Letter to the editor: Democracy under attack

Democracy Under Attack

Recently I read that the Capitol had been stormed by far-right Trump supporters. I was shocked when I heard the news. At first, I thought it was a joke; I didn’t believe that this was my reality until I saw it live on TV. Watching anxiously, I began to worry that our democracy is under attack.

The foundation of our democracy is based on the idea that after we vote one president out, we peacefully transition to the next. The rioters’ actions show a blatant disregard for that system. Even ten year olds like me have a better understanding of right and wrong. It saddens me that these adults represent our great country. What message are their actions sending younger-generations who view them as role models? I hope they are ashamed of their insolent behavior. Four hours of mayhem resulted in countless injuries, 52 arrests, and five deaths (including one police officer). A plethora of crimes were committed at the Capitol, e.g. seditious conspiracy. The rioters’ actions threaten our democracy because it shows they cannot accept defeat which means we can’t have presidential succession without chaos. If our society permits these senseless acts, the principles of democracy become obsolete.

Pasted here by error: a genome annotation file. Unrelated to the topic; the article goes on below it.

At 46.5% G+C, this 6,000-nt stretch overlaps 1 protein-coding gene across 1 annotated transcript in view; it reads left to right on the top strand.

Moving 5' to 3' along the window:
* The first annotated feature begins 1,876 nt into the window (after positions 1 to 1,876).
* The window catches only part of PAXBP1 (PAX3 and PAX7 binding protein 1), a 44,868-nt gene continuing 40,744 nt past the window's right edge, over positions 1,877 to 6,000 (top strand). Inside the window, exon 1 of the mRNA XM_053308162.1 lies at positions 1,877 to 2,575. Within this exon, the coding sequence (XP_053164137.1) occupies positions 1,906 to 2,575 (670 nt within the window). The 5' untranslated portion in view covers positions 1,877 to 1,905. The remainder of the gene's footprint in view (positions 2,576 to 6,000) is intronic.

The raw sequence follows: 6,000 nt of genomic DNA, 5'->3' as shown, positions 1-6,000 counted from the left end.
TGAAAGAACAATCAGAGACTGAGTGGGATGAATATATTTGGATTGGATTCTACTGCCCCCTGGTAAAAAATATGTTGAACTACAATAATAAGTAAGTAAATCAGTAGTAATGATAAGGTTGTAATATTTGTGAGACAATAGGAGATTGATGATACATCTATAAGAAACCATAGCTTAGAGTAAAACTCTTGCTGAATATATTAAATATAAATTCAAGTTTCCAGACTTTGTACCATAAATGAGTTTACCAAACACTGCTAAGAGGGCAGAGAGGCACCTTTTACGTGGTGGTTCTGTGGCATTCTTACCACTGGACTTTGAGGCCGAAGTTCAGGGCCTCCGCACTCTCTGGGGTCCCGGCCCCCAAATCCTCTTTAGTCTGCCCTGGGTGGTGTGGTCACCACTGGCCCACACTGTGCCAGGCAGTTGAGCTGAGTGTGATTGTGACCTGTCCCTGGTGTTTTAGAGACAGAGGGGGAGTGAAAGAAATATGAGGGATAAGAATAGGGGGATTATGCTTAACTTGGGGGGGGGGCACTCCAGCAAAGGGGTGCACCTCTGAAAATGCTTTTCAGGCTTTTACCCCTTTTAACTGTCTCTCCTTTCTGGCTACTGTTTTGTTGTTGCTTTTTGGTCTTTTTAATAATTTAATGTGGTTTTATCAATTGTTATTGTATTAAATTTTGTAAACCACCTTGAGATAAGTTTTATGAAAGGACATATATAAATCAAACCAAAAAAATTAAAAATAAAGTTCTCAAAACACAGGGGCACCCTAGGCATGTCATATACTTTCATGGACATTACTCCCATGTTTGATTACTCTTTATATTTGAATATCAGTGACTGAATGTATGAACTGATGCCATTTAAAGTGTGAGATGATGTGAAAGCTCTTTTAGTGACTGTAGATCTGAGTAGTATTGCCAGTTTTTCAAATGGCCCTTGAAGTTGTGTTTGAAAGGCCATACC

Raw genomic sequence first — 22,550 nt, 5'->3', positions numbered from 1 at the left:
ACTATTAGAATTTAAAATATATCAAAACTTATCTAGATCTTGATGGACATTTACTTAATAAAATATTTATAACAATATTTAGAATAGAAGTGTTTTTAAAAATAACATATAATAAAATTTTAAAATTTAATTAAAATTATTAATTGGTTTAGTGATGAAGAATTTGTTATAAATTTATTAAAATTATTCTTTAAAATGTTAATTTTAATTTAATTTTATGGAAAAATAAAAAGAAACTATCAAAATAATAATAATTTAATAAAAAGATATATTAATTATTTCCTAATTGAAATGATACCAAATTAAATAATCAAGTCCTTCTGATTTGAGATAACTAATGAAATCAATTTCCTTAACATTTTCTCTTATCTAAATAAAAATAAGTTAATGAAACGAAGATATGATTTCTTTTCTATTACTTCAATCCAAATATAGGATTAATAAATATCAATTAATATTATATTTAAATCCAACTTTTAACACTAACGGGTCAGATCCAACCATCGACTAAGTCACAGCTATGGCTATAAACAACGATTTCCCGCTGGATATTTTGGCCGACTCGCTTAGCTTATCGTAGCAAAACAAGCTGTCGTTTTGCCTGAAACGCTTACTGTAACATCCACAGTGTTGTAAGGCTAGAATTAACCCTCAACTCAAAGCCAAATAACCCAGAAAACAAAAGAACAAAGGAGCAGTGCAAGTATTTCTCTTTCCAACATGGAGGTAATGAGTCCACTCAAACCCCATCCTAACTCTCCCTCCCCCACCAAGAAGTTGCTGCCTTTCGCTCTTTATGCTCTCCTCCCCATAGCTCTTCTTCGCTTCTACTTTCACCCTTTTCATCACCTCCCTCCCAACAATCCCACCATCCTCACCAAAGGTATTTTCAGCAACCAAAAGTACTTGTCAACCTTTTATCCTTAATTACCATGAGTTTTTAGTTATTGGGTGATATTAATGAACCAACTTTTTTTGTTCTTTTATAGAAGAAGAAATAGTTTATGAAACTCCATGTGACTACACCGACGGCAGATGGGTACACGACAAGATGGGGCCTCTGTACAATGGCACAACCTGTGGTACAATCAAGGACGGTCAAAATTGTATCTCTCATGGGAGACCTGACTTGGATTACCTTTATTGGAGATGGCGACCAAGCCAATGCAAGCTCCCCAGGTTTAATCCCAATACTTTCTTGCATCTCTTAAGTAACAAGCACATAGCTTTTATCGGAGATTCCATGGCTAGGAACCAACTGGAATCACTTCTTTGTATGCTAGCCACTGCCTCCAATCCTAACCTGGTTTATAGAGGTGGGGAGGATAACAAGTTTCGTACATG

I fully blame the rioters, albeit Trump certainly incited violence with his egregious speech. The incident at the Capitol has ignited a discussion on the topic of free speech and censorship. In my opinion, there shouldn’t be limits on free speech because whether people who acted violently were provoked by someone, they still are responsible. On social media, guidelines have to be objective because subjective standards allow for “unpopular” viewpoints (as determined by a few people) to be banned; this is a slippery slope that is dangerous to the free exchange of ideas.

I expect that if we continue down this road, the violence coming from extremist viewpoints will only continue. The only way to end said violence is to push past partisan lines and truly become unified as a nation.

Benjamin Epstein, Westport